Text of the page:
We are living in the golden age of the NBA 3-pointer, and it is wonderful
I've been following the Golden State Warriors on NBA League Pass for the last four years because I am a shameless bandwagoner and also because Steph Curry is made of magic sun beams and pixie dust. At the start of each game, I have nursed the hope that this would be the night when either Curry or Klay Thompson broke the single-game NBA three-pointer record. Before 2016, Kobe Bryant and Donyell Marshall held the record at 12, and it didn't just seem inevitable that someone on Golden State would break it—it was inevitable. I knew it. They were too good not to get super hot one night, and my only concern was that I'd miss the game when it happened.
When Curry finally got 12, against the Thunder late in the 2015-16 season, I was there for the joyous display. And even though he needed an overtime session to reach the mark, it only added to the drama—his record-tying three came with one second on the clock, and it was the game-winner. It was also one of the most iconic moments of Curry's career:
Then, a few months later at the start of the 2016-17 season, he broke the three-way tie with 13 treys in a game, and I missed it. Which was pretty heartbreaking when I saw how he did it, with three straight clutch threes in a close game on three straight possessions in the fourth quarter:
Lucky for me, I didn't miss the game last week when Klay Thompson re-broke the record with 14 threes in a complete drubbing of the defenseless Bulls. Thompson needed more shots than Curry to one-up him, but he also got the job done in less than three quarters. If Steve Kerr wasn't such a classy guy, or if the game was closer, Thompson could have hit 20.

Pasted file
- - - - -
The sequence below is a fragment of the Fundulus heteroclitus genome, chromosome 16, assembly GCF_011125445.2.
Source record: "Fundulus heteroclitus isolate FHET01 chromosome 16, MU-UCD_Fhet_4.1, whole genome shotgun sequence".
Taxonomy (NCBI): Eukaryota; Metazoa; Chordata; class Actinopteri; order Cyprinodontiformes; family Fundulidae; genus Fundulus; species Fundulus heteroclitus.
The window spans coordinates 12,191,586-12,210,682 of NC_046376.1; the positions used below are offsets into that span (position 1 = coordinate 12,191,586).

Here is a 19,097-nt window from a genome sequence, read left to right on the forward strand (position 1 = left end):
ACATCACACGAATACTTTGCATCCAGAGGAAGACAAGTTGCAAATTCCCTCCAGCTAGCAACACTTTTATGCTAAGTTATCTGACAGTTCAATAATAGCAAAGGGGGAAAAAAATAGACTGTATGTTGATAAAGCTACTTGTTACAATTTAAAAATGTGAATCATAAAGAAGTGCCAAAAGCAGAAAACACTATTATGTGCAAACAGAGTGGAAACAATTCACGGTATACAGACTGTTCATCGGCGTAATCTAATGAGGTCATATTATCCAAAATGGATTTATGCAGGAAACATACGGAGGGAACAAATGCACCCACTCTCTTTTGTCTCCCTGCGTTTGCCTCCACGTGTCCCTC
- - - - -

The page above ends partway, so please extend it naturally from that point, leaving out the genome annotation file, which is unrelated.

It just so happens that two of the greatest shooters in NBA history play on the same team, and yes, that team also includes Kevin Durant, and yes, that leads to some incredible feats. In fact, the Warriors would have broken the league record for team threes in a single game against the Bulls if their scrubs had just hit one more in the fourth quarter. But it's not just the Warriors. This three-point barrage sweeping the NBA goes way beyond one team—in beating the Milwaukee Bucks a few days later, for instance, Celtics boy genius coach Brad Stevens recognized weak perimeter defense in his opponents and gave the order: Bombs away. The Celtics hit 24 threes, just one shy of the single game team record—which was set not even a year ago by the Cavaliers. It will almost certainly be broken soon.
If you're into stats, the NBA's evolution in three-pointers attempted and made is incredible to see. Here's a quick taste: In 1979-80, when the three point shot was introduced, teams averaged 0.8 three-pointers made on 2.8 attempts, for a percentage of .280. That's wild! Steph Curry currently attempts about five times the number of threes an entire team attempted that year! Here's an even crazier fact: The entire league that first year made 1,408 threes, which was less than the amount made by Steph Curry, Klay Thompson, James Harden, Damian Lillard, Kyle Lowry, and Paul George in 2015-16. SIX GUYS!